Missy Graff Ballone’s new book, Wellness for Makers: A Movement Guide for Artists is a book I’ve been waiting awhile for. It is finally out from Schiffer Publishing.
Many of you know I worked as an occupational therapist for 17 years in a wide variety of settings including adult inpatient and outpatient rehab, work rehab/pain clinic, SNF, home health, and I worked for ten years in pediatrics in outpatient and schools. Ergonomics was not my specialty, but any OT has to know quite a bit about how to adapt environments and habits for health and to adapt after injury or disease.
I hear many stories on social media about weavers who give up weaving because they have too much pain with the practice. I think a lot of times that is because they do not know how to adapt their practice and equipment for pain-free use as well as long-term health. It is sad when people give up activities they love because they think they’re too old or have too much pain due to other factors than age rather than learn to adapt the way they approach that activity so they can keep engaging in it. Before you give up weaving, please get a referral to an occupational therapist who can help you figure out ways to continue!
This new book from Missy Graff Ballone is a great start at reducing problems in our bodies that come from the postures and movements we use while making things.
Wellness for Makers
Missy Graff Ballone is a licensed massage therapist, a yoga teacher, and an artist. Her interest in wellness started with her own rehab after an ACL (a ligament in the knee) injury. Through her career in wellness, she has been focused on helping artists maintain their pain-free practice.
Wellness for Makers is a beautifully crafted, hardcover book that deserves a place on your shelf. It is not a long book. It focuses on common problems people have with making art including seating, tool use, and simple ways to improve health through stretches and movement. I would love to see an accompanying workbook or a sequel to this book that dives even deeper into common pain issues for makers. I do think that this book is an excellent start because it is approachable, easy to use, and everything in it can be accomplished by just about any one.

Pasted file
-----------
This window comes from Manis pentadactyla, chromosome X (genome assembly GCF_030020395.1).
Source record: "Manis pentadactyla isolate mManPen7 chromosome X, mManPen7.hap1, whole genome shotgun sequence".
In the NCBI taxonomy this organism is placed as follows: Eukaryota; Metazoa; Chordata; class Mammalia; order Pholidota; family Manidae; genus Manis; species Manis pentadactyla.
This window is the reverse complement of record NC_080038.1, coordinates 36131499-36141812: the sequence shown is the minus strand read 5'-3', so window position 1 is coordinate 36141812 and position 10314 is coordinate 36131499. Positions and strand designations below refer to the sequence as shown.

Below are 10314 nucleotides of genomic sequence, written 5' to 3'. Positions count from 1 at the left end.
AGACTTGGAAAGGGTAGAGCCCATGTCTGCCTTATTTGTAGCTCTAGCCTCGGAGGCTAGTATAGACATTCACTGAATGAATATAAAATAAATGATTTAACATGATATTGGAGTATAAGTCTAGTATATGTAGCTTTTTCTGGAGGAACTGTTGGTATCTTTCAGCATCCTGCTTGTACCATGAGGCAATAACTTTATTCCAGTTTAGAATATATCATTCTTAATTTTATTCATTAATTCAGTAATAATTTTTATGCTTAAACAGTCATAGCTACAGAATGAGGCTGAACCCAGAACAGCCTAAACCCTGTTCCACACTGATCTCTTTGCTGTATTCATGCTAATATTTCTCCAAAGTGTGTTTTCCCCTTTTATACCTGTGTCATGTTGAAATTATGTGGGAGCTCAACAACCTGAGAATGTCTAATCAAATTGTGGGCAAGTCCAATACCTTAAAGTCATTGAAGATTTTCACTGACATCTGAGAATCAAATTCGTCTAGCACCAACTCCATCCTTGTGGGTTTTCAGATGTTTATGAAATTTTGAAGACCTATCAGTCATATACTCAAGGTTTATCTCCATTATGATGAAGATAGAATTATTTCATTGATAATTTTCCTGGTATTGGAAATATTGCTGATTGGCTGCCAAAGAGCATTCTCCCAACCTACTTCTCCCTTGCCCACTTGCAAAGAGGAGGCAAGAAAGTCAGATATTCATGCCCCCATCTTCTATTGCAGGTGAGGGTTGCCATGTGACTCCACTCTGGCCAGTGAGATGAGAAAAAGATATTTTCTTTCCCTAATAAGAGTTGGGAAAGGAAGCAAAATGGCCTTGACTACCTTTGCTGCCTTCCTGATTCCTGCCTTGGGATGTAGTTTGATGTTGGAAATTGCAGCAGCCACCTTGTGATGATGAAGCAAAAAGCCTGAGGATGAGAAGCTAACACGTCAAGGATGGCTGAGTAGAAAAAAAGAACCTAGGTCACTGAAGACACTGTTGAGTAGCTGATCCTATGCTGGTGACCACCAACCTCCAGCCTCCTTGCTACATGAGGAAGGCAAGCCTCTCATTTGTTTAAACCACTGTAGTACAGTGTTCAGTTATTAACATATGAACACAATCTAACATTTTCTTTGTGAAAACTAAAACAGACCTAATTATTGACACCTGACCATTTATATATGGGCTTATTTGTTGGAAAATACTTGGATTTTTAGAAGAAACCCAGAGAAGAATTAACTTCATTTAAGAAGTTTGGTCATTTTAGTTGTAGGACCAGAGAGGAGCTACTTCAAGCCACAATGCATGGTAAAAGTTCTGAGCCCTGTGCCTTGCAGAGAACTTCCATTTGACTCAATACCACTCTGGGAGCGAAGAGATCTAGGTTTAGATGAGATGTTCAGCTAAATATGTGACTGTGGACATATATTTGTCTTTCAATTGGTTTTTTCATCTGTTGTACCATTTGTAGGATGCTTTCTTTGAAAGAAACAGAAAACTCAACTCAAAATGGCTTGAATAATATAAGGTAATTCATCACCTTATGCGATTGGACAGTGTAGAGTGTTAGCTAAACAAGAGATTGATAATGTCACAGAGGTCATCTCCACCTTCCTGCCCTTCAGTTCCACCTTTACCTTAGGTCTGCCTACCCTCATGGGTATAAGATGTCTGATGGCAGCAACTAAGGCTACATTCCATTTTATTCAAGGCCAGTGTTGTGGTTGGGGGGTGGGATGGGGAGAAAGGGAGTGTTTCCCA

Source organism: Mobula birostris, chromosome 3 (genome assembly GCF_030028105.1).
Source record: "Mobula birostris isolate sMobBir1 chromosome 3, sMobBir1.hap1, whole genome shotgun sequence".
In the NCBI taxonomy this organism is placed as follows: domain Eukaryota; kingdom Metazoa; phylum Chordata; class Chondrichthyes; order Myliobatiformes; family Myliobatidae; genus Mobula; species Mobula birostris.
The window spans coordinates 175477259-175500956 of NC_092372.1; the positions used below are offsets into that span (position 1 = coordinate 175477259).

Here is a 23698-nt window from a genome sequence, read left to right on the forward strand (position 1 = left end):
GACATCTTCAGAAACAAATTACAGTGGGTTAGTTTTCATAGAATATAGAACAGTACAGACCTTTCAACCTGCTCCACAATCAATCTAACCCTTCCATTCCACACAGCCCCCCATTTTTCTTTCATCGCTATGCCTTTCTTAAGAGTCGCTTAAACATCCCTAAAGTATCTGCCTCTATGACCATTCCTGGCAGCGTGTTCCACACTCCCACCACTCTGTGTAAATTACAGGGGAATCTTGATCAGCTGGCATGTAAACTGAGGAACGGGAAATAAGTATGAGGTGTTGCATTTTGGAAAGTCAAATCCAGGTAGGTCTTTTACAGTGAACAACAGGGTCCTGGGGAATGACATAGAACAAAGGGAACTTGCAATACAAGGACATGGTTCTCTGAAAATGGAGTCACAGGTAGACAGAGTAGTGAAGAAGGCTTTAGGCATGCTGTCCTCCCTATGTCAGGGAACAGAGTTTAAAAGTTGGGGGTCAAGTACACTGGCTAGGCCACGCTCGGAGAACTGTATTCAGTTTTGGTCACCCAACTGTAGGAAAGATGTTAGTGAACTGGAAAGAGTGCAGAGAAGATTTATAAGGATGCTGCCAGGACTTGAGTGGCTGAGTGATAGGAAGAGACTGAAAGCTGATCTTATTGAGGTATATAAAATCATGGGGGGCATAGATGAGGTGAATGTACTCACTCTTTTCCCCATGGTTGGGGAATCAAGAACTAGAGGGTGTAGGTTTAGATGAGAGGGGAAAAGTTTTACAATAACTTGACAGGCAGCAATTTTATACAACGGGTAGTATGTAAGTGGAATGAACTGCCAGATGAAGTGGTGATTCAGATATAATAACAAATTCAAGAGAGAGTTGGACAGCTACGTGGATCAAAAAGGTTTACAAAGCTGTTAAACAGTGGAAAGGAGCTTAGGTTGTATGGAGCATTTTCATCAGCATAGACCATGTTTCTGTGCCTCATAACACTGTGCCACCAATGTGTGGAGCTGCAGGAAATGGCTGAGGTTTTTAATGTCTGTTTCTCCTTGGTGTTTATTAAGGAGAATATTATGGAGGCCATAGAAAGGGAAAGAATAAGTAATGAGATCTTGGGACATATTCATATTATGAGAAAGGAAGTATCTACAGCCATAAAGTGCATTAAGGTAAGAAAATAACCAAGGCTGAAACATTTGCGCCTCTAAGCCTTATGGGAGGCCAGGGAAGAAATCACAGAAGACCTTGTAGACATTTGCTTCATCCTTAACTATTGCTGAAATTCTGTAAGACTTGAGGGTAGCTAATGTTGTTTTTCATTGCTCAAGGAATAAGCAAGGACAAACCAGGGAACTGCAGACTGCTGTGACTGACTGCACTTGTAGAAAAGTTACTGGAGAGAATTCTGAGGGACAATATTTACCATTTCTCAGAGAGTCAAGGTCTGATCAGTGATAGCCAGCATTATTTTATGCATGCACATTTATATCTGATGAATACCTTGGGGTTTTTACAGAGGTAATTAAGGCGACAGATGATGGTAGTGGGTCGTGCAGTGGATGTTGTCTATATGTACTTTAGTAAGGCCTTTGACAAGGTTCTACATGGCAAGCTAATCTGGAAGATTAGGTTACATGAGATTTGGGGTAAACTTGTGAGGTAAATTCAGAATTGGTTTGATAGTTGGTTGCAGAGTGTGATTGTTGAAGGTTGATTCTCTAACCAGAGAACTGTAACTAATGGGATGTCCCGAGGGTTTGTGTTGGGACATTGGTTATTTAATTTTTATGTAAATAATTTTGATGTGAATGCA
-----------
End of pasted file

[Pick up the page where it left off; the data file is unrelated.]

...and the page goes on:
Ballone starts by explaining what neutral posture is and ways to help you find that in your own body.
Movement breaks: Throughout the book, Ballone offers simple movement breaks. These are things you can do easily without much (or any) equipment such as standing and stretching, taking a short lap around the room, self-massage, or getting a glass of water. Small changes like these can reap big rewards over time. She has excellent images that show you exactly how to do a wide variety of stretches.
Photos: The photos in this book are excellent. They are uncluttered, beautifully lit, and demonstrate the things the author is teaching well.
Movement practice: Ballone offers many simple movement experiments and ongoing exercises. The book also contains some Movement Tracker pages with spots to write down what movement breaks you’re incorporating throughout the day. This kind of tracker keeps us honest and makes us actually practice the things we need to do to take care of our bodies!
Index: My biggest feedback for Schiffer Publishing which I’ve offered for many books is that they don’t include an index. This book is another that doesn’t have one and it should. I hope if there is ever a second edition of this book, an index is included.
My number one tip for weavers over the years as I’ve lectured about pain-free weaving at conferences is to move your body. Ballone gives us excellent ways to do this throughout the book. Her tips are simple and that is appreciated. How many times have we thought we’d engage in a rigorous, complicated exercise program only to give up 3 days or 3 weeks later? Simple changes can be very helpful.
Let’s start with getting up more! I tell my students to make themselves walk away from the loom every 25 minutes. It is important to change positions and help your tissues take a break from repetitive use. I encourage you to drink a lot of water so that you’re forced to get up and go to the bathroom. Another trick is to put materials or tools you need somewhere you can’t reach them so you have to get up to prepare another bobbin or look at the plan for the next section of a tapestry or other art piece. A major key to wellness is moving.
The video below gives you a peek inside the book. It is less than 2 minutes long. If you get the blog via email, you can watch the video on my YouTube channel HERE.
More resources from Missy Graff Ballone*
Missy has a nice website called Wellness for Makers where she sells some of the props she talks about in the book. It is not necessary to purchase from her and most of the props are very simple things you probably have around the house or can find locally. But her kits are very nice and well worth adding to your wellness routine. And if you don’t have her book yet, you can purchase it directly from her.
She also does online classes. I’ve taken a few of her classes and really appreciated her approach. She is an excellent teacher and she is good at walking you through postures and exercises to find the best movement patterns for you. I only wish I could take classes with her in person!
*I my copy of this book as well as all the classes I purchased’ve taken from Missy. I do not have an affiliate agreement with her, I just think her work is important and that she can help all of us use our bodies in more sustainable ways. Thank you Missy!